The Secular Spectrum, I have a new outlet for my skeptical and humanist writing. Therefore, I feel free to write more directly about my recovery again in Coma Chameleon again. This blog is subtitled, My Recovery Chronicles, after all. This post, however, is also a continuation of some of my recent subject matter.Yes, that's right, my fellow coma victim and experiencer, Eben Alexander.
A few months ago, I finally received my hospital records from my 6-week coma in 2013, after being mistakenly given the records from my two-week 2014 hospitalization. Both were due to Legionnaires' disease, caused by immunosuppression. Thanks, prednisone.
The 2447 pages of the PDF (I received it on CD) is a treasure trove of details, sandwiched between mountains of repetitive information. I don't have the space to go into all the information, and I've only skimmed through parts of it. But I did learn one juicy tidbit. I knew that my lungs and kidneys were failing, but apparently my liver wanted to get into the act, as well. When I mentioned this, Keith joked that my spleen was doing fine, as was my appendix. Everything else was going south. My impression is that the liver problems weren't as severe as the other organ failures, a speculation my neurologist later confirmed. Otherwise, I would've been given a Charlson Comorbity Scale of 3 instead of 2. Think of what it would've done for the miracle-believers if I had managed to survive a score the maximum of six out of the twenty-two frequently fatal conditions that make up the scale.
In Proof of Heaven, Eben Alexander actually implies that the very rarity of E.coli meningitis in an adult is evidence that God chose him as His Special Messenger. After all, as a neurosurgeon, he was the perfect emissary to the disbelieving medical and scientific community. Yeah, right. Wouldn't neuroscientist Sam Harris have been even better? I suppose his argument is that God chose a rare condition as a sign that this was an act of God. Isn't he special? According the famous Esquire expose, Alexander has a reputation of arrogance. And he hides it so well.
At any rate, he seems convinced that the severity of his illness is another sign of God's hand. But as someone who was at least as close to death, you'll have to forgive me for not being impressed. My doctors were every bit as convinced that my death was imminent. I'll take one life-threatening bacterial infection--in my case, Legionnaires' disease--and raise him multiple strokes on both sides of my brain, severe sepsis, lung, kidney, and liver failure, as well as another potentially fatal bacterial infection, listeriosis. And compared to his measly seven days of coma, I was comatose for six weeks.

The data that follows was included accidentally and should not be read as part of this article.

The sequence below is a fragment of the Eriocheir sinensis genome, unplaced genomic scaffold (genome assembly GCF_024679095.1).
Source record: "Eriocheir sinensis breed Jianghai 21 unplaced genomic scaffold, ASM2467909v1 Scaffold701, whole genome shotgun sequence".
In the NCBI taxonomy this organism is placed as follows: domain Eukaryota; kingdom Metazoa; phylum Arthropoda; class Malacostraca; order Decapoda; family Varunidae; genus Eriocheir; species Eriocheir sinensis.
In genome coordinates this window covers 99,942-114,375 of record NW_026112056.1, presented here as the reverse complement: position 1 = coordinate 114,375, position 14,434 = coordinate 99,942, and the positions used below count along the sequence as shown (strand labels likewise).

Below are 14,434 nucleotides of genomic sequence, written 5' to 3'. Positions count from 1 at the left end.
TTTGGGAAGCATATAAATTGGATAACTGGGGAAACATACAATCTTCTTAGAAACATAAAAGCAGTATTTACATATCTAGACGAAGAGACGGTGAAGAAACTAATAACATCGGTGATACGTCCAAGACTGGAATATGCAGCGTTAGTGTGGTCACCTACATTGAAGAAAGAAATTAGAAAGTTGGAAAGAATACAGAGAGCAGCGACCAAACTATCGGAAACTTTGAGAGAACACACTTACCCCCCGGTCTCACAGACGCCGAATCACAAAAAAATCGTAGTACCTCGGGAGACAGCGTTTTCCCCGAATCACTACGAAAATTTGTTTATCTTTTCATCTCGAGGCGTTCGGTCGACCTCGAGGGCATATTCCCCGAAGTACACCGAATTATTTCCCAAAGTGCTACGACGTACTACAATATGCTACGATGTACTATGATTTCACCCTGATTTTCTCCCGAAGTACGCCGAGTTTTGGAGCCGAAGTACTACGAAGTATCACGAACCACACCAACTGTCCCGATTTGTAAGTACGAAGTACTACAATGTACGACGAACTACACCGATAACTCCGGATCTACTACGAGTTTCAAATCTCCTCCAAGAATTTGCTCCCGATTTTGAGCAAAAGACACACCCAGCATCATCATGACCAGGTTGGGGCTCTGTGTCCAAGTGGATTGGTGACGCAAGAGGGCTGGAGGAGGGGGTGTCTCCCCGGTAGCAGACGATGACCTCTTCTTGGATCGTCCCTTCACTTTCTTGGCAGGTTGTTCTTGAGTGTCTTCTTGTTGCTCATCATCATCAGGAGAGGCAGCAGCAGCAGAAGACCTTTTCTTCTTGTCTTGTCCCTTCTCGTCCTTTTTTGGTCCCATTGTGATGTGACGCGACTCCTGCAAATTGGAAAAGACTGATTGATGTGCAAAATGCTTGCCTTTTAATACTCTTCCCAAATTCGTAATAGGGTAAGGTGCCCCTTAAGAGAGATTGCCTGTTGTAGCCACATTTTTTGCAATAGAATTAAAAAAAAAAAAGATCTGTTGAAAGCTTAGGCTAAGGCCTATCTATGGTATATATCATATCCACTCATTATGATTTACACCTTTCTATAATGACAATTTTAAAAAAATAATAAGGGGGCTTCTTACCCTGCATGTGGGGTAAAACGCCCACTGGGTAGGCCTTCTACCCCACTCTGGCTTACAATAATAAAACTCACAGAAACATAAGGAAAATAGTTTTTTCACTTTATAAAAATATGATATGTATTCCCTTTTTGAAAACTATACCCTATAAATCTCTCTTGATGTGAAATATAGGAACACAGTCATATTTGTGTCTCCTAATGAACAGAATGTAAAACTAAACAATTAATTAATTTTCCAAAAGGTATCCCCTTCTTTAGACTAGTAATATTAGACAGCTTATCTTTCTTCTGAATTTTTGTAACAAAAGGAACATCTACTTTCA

Take that, Eben Alexander, messiah to the scientific world.
My "miraculous" recovery from a 6-week coma through a skeptical and humanist lens, written by a writer published by Skeptical Inquirer and Free Inquiry. When I awoke, I could barely raise my head, and it has been a hard road back. I also aim to educate the public about covert cognition. Too many people who are still conscious are being dismissed as hopeless vegetables, as I was. As many as one in five people with consciousness disorders have covert cognition. For them, there is still hope.
Thursday, October 22, 2015
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Not a miracle recovery, but a miracle of modern medicine
In 2013 I fell into a six-week coma and nearly died after I contracted legionella. The Legionnaire's disease was in turn triggered by immunosuppression caused by the prednisone I was taking for my rare autoimmune disease, dermatomyositis.
I suffered a series of strokes on both sides of my brain when the sepsis caused my blood pressure to plummet. I fell into a deep coma. My kidneys and lungs began to fail, as my body was began dying one organ at a time. My doctors told my loved ones to give up hope for my full recovery. They expected me to die, and even if I somehow lived, I would remain a vegetable or at best left so hopelessly brain-damaged that I would never be same. But unbeknownst to them, while they were shining lights in my eyes and shaking their heads, I was telling them in my coma-dream--my secular version of a near-death experience--to leave me alone because I was trying to get back to sleep. I was experiencing what is known as covert cognition, the subject of my Skeptical Inquirer article "Covert Cognition: My So-Called Near-Death Experience," which appeared in their July/August issue.
But it wasn't a miracle--despite what so many continue to believe--that I recovered so fully. I owe my life not to God, but the miracles of modern medicine, as well as the nature of the watershed-area brain damage I suffered, as I detailed in my article and in this blog.
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